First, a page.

Uncharted 2: Among Thieves

Naughty Dog has its day.

Uncharted 2: Among Thieves is beautiful, and Naughty Dog knows it. About halfway through, the game almost comes to a halt so that Nathan Drake can wander around a village where nobody speaks English and he is unable to run or use any of his small but imaginative range of gymnastic abilities. There is nothing to do but stare at the scenery: children and livestock scurrying across sun-baked mud-tracks crisscrossed by shadows cast from clothes fluttering back and forth on washing lines, the perfect transition of bright daylight to dark interiors, and a spectacular mountain range rising beyond the rooftops in panorama.

The attention to detail is beyond compare. One of the children squirms and blushes with embarrassment when Drake kicks him a football and he holds it to his chest uncertainly; the dark outlines of the clothing on the ground cast by the brilliant sun soften at their extremities, which are devoid of the jagged serration typical of game engines being pushed to their limits; Drake strolls with cautious optimism, as the exceptional voice actor Nolan North throws out a few gentle quips that convey his character's puzzlement without ever seeming contrived or scripted. Ahead of Drake walks Temzin, the hat-wearing sherpa whose dialogue you never understand, but with whom you develop one of the strongest bonds in the game.

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Uncharted 2 begins with a flash-forward, which immediately draws you in with its dazzling scale and implications.

The village also answers a question many were asking at the conclusion of 2007's marvellous Uncharted: Drake's Fortune, which lifted so many treasures from its peers - notably its Tomb Raider platforming and Gears of War combat - and fashioned them around Naughty Dog's own wit and matinee storytelling. Was the likeable Sony-exclusive developer, whose Jak & Daxter series had grown to mask its routine objectives behind novel weapons and punchy one-liners, capable of the subtle changes and deft transitions necessary to elevate the series to the same standing as mature action storytellers like Valve and Bungie?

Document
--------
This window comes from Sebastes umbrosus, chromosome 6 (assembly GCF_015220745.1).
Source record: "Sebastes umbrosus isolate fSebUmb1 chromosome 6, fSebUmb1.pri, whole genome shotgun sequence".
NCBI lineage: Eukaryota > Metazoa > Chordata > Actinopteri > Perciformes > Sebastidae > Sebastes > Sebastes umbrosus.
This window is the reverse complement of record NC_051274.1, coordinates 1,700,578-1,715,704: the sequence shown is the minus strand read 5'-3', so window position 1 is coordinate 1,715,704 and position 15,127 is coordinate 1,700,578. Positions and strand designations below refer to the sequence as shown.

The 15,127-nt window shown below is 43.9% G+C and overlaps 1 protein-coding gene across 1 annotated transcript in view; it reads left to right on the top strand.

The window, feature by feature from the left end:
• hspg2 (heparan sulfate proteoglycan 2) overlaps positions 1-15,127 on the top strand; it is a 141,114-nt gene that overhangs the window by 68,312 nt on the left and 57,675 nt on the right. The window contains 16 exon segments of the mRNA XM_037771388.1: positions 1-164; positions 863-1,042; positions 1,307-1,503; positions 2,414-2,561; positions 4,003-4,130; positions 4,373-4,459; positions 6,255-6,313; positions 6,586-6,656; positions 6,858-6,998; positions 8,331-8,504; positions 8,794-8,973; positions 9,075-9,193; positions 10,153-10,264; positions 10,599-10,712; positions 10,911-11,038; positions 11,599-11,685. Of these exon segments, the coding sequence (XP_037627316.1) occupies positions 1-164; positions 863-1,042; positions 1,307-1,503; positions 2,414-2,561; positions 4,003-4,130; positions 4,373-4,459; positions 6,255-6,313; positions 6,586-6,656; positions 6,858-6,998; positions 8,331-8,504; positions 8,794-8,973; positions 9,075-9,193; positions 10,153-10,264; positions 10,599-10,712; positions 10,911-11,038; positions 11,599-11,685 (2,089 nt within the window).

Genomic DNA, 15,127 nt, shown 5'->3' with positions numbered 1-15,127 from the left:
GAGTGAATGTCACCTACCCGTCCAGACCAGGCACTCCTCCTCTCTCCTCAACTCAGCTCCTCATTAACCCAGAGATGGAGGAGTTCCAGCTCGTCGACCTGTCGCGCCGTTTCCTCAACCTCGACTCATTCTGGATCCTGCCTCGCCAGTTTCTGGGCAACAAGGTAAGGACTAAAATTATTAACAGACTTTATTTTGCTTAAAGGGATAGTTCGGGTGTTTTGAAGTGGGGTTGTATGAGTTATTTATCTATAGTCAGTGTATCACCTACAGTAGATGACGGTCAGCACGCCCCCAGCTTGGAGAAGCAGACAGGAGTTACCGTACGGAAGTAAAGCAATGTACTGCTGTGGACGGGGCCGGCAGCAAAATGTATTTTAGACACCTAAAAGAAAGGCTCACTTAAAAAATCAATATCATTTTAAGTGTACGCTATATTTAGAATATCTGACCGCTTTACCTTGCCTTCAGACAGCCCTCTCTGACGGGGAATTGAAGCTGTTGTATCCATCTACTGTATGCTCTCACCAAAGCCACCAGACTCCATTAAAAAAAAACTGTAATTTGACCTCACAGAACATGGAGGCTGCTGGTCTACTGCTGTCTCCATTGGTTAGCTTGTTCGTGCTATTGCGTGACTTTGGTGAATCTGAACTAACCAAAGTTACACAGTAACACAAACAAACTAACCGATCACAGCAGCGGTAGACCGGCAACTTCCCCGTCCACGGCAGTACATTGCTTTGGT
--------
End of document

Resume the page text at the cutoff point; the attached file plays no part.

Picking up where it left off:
The 90 minutes of action that precede the narrative braking manoeuvre are a game in themselves. Drake and new love interest Chloe Frazer are creeping and skirmishing through a city in the grip of a war between mercenaries fighting for the game's principle bad guy, Zorin Lazarevic, and local resistance. Lazarevic and Drake are both on the trail of the Cintamani Stone, a Buddhist sapphire with mystical properties, and its resting place in the legendary kingdom of Shambhala, otherwise known as Shangri-La. The length of a movie later, Drake is lying in the snow surrounded by a train-wreck, having been double-crossed, disarmed, blown up, demolished in a building, strafed by gunships and reunited with Elena, the heroine of Drake's Fortune, and the third point of the sequel's compelling love triangle.

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The banter between characters is reputedly improvised in some cases, and feels light and natural throughout.

Drake is broken and exhausted. He needs a lie down. So, more importantly, does the player, and Naughty Dog's answer is my favourite part of Uncharted 2 - a quarter of an hour's respite where you don't really do anything. It's the sort of change of pace that, having brought the game to a superb crescendo, Drake's Fortune would have squandered with a light jog through trees or ruins and a few perfunctory jumping puzzles. Uncharted 2's realisation of the developer's dream - to create the videogame equivalent of a comforting adventure film - is personified not merely by the impressive way the game expands and entangles its discrete mechanics to disrupt your expectations of an action platformer, but predominantly by the sympathetic organisation of high and low tempo set-pieces.

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